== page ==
People with fibromyalgia who haven’t responded well to other treatments  have another option since 2008, when duloxetine HCl (Cymbalta) became the second fibromyalgia drug to be approved by the Food and Drug Administration (FDA) based on data from approximately 1,400 patients in five drug studies.

In clinical trials for patients with fibromyalgia, Cymbalta significantly eased pain. Those who were treated with 60 mg or 120 mg of the fibromyalgia drug daily experienced greater reductions in the severity of their pain one week after starting medication compared to those taking placebo. After three months, patients treated with Cymbalta showed significant reduction in pain as well as improvement in Patient's Global Impression of Improvement (PGI-I) scores – based on a questionnaire designed to measure how the patient has felt overall since beginning to take the medication – compared with patients taking placebo.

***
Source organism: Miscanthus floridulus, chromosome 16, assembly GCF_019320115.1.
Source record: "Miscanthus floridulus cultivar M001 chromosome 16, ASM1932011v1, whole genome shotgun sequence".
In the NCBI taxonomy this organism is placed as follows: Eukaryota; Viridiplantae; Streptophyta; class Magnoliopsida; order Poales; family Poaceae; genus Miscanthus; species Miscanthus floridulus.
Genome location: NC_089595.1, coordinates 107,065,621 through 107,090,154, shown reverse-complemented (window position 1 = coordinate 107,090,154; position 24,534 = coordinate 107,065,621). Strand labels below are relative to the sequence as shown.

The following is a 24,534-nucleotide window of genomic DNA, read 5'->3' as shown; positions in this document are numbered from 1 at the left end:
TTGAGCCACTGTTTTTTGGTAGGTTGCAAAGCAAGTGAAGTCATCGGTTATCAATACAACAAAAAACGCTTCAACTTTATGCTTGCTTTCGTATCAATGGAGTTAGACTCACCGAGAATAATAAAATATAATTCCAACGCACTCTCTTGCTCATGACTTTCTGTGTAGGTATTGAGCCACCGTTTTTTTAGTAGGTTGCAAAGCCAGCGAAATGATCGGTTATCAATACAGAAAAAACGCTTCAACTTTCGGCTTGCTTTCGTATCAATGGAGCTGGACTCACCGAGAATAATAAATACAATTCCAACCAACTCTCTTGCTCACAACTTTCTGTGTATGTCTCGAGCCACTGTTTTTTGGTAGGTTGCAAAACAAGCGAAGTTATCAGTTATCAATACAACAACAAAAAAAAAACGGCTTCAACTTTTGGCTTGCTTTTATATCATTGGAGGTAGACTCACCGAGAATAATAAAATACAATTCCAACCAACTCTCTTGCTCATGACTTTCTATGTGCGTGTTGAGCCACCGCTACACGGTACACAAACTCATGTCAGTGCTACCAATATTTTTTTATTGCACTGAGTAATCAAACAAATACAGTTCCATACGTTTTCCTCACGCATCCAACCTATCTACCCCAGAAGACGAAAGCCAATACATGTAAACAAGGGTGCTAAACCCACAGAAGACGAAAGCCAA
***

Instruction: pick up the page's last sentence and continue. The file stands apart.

Cymbalta is the first in a class of medications called serotonin-norepinephrine reuptake inhibitors proven to reduce pain in people with fibromyalgia. Although its precise mechanism for pain relief is not well understood, experts believe it increases the activity of two naturally occurring substances, serotonin and norepinephrine, in the brain and spinal cord. The substances are believed to mediate mood and regulate pain perception.

Fibromyalgia is the second pain indication for Cymbalta. Previously, Duloxetine HCl received approval for diabetic peripheral neuropathic pain. It is also approved for the treatment of major depressive disorder and generalized anxiety disorder. 

In 2007, the anti-seizure medication pregablin (Lyrica) became the first FDA-approved fibromyalgia drug.